Adding to his growing list of award-winning directorial efforts, Eastwood made “Bird,” a 1988 biopic about jazz legend Charlie Parker that won him a Golden Globe, followed by the 1992 Western “Unforgiven,” which won Oscars for Best Picture and Best Director. In “Unforgiven,” Eastwood played an aging gunslinger taking on one last job.

Eastwood had been in a relationship with actress Frances Fisher since the early ’90s, soon after the two appeared together in “Pink Cadillac.” She was also one of his co-stars in the Oscar-winning “Unforgiven,” and in 1993, the couple welcomed a daughter, Francesca.

Eastwood directed and starred in the 1995 love story “The Bridges of Madison County” alongside Meryl Streep as well as the 2000 adventure movie “Space Cowboys” with James Garner, Tommy Lee Jones, and Donald Sutherland. In 2003, he directed the crime drama “Mystic River,” which earned Oscars for stars Sean Penn and Tim Robbins.

Eastwood entered into marriage a second time when he wed a California TV news anchor named Dina Ruiz, who was 35 years his junior. The couple welcomed a daughter, Morgan, that same year, and Ruiz went on to appear in two of his films, “True Crime” and “Blood Work.” The marriage ended in 2013.

“Million Dollar Baby,” starring Hillary Swank as a boxer and Eastwood as her trainer, earned four Academy Awards: Eastwood received an Oscar for Best Director, the movie won for Best Picture, and Swank and Morgan Freeman were recognized with Oscars for their acting. The movie made a whopping $200 million.

In 2006, Eastwood focused on an unusual set of projects—directing two movies about World War II, one from an American point of view and the other Japanese. “Flags of Our Fathers” looks at the men who helped raise the U.S. flag at Iwo Jima, and “Letters from Iwo Jima” drew from battlefield correspondence to explore the experiences of Japanese soldiers. “Letters” was nominated for four Academy Awards, among them Best Picture and Best Director.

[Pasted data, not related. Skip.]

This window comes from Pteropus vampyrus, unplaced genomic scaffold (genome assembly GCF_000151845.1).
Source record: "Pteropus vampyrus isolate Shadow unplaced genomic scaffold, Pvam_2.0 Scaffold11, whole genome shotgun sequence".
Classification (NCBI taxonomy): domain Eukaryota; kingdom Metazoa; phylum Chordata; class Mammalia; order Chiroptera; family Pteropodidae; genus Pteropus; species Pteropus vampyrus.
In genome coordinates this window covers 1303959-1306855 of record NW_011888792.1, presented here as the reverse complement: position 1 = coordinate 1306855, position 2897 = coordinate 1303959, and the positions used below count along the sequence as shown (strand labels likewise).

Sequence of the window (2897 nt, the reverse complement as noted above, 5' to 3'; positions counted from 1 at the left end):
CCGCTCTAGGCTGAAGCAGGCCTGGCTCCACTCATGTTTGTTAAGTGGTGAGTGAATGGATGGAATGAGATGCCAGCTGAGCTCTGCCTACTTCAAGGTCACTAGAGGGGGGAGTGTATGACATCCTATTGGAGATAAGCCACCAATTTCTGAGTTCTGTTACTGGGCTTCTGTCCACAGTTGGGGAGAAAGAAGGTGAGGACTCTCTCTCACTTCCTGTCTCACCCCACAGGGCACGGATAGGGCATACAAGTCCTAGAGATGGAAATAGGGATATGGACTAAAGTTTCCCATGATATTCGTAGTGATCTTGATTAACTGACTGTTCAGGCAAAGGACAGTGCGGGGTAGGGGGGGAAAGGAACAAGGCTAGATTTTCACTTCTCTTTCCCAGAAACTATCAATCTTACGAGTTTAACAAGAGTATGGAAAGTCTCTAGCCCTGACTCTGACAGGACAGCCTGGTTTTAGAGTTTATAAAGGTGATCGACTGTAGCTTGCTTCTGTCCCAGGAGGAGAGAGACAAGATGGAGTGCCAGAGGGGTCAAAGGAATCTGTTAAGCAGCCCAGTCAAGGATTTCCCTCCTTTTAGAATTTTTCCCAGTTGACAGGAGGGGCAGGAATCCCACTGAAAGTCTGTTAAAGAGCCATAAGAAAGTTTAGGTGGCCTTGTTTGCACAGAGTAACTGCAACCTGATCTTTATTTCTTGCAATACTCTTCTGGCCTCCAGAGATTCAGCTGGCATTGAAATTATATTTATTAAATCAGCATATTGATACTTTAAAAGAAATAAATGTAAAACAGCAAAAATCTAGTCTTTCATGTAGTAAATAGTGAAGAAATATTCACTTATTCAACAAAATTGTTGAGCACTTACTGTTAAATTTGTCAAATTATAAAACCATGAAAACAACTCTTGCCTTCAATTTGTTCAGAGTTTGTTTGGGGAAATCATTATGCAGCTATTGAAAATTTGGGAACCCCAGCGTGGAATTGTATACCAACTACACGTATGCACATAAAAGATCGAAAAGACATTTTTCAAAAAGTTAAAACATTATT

Among Eastwood’s successes as a director were “Gran Torino” in 2008 and “Invictus” the following year, starring Matt Damon and Morgan Freeman. Eastwood also directed the film adaptation of the Broadway hit musical “Jersey Boys,” “American Sniper” about Navy Seal sharpshooter Chris Kyle, and “Sully,” a behind-the-scenes look at pilot Chesley Sullenberger’s daring Hudson River airplane landing.

At the 2012 Republican National Convention, in support of candidate Mitt Romney, Eastwood appeared on stage next to an empty chair and spoke to an imaginary President Barack Obama. The unconventional convention appearance left many observers wondering why the actor chose to attempt such an odd stunt.

In 2014, Eastwood divorced Dina Ruiz, a television anchorwoman 35 years his junior whom he had married in 1996. In 2012, Dina starred in a reality show called Mrs. Eastwood and Company, and her famous husband appeared in three episodes of its single season. They separated the following year.

Eastwood directed the 2019 movie “Richard Jewell” about the security guard accused of planting a bomb at the 1996 Summer Olympics in Atlanta. The movie came under criticism for portraying Atlanta Journal-Constitution reporter Kathy Scruggs as trading sexual favors with an FBI agent for an inside scoop. The editor-in-chief of the Journal-Constitution and colleagues of the late reporter said the film’s depiction of the respected journalist was offensive.

The year 2018 saw Eastwood starring in “The Mule,” a true story about a U.S. Army veteran working as a drug mule for a Mexican cartel. In 2020, he started his 42nd project as a director—”Cry Macho,” about a horse breeder who rescues a boy from his alcoholic mother.

On April 8, 1986, Clint Eastwood was overwhelmingly elected, with 72.5 % of the vote, to be the mayor of Carmel-by-the-Sea, or better known as just Carmel, a well known and wealthy community on the Monterey Peninsula in California. As a busy man, he quickly tired of the details he had to be involved in as mayor, and did not run for a second term. One of his best known decisions, during his mayoral tenure, was the repeal of a municipal law that forbade citizens and visitors to eat ice cream on the sidewalks of Carmel.

But Clint Eastwood, or Clinton Eastwood, Jr., his birth name, was a lot more than just mayor of Carmel. He became one of Hollywood’s famous actors, a super star, and he even received more recognition as a film director, later in his career. He was awarded three Golden Globe Awards for Best Director of a film, three Academy Awards for Best Director of a film, the Cecile B. De Mille Award, and the AFI Achievement Award.

Clint Eastwood was born in San Francisco on May 30, 1930. His mother, Margaret Ruth Runner, was of Dutch and Irish descent. She passed away in 2006, at age 97. His father, Clint Eastwood, Sr., was of Scottish and English ancestry. He passed away in 1990, at age 84. Clint Jr. grew up in an apparently normal family, although the family moved frequently, as his father worked in a variety of jobs along the West Coast.